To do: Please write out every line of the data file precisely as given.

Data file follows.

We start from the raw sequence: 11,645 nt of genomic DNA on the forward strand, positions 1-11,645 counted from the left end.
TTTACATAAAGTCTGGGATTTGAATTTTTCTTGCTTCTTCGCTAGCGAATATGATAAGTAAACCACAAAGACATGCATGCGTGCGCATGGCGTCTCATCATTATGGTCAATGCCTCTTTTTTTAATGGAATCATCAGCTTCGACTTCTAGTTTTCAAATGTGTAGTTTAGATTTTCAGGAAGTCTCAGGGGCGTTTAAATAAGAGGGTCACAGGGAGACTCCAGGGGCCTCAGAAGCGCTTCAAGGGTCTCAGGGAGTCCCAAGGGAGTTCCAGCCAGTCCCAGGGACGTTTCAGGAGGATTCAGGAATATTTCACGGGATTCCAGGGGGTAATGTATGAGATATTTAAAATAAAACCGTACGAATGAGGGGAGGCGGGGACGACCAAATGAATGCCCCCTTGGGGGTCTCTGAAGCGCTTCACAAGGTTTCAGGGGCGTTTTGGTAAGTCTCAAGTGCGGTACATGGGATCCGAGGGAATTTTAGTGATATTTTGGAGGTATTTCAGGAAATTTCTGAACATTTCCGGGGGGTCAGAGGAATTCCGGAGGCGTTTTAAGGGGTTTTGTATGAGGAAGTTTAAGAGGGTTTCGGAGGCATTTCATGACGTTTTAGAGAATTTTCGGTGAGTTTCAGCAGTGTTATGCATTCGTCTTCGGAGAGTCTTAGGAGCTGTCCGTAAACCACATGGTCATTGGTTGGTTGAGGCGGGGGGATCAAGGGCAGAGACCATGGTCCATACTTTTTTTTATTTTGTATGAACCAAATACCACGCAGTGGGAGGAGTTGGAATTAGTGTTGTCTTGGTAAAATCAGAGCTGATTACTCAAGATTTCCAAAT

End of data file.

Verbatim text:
We start from the raw sequence: 11,645 nt of genomic DNA on the forward strand, positions 1-11,645 counted from the left end.
TTTACATAAAGTCTGGGATTTGAATTTTTCTTGCTTCTTCGCTAGCGAATATGATAAGTAAACCACAAAGACATGCATGCGTGCGCATGGCGTCTCATCATTATGGTCAATGCCTCTTTTTTTAATGGAATCATCAGCTTCGACTTCTAGTTTTCAAATGTGTAGTTTAGATTTTCAGGAAGTCTCAGGGGCGTTTAAATAAGAGGGTCACAGGGAGACTCCAGGGGCCTCAGAAGCGCTTCAAGGGTCTCAGGGAGTCCCAAGGGAGTTCCAGCCAGTCCCAGGGACGTTTCAGGAGGATTCAGGAATATTTCACGGGATTCCAGGGGGTAATGTATGAGATATTTAAAATAAAACCGTACGAATGAGGGGAGGCGGGGACGACCAAATGAATGCCCCCTTGGGGGTCTCTGAAGCGCTTCACAAGGTTTCAGGGGCGTTTTGGTAAGTCTCAAGTGCGGTACATGGGATCCGAGGGAATTTTAGTGATATTTTGGAGGTATTTCAGGAAATTTCTGAACATTTCCGGGGGGTCAGAGGAATTCCGGAGGCGTTTTAAGGGGTTTTGTATGAGGAAGTTTAAGAGGGTTTCGGAGGCATTTCATGACGTTTTAGAGAATTTTCGGTGAGTTTCAGCAGTGTTATGCATTCGTCTTCGGAGAGTCTTAGGAGCTGTCCGTAAACCACATGGTCATTGGTTGGTTGAGGCGGGGGGATCAAGGGCAGAGACCATGGTCCATACTTTTTTTTATTTTGTATGAACCAAATACCACGCAGTGGGAGGAGTTGGAATTAGTGTTGTCTTGGTAAAATCAGAGCTGATTACTCAAGATTTCCAAAT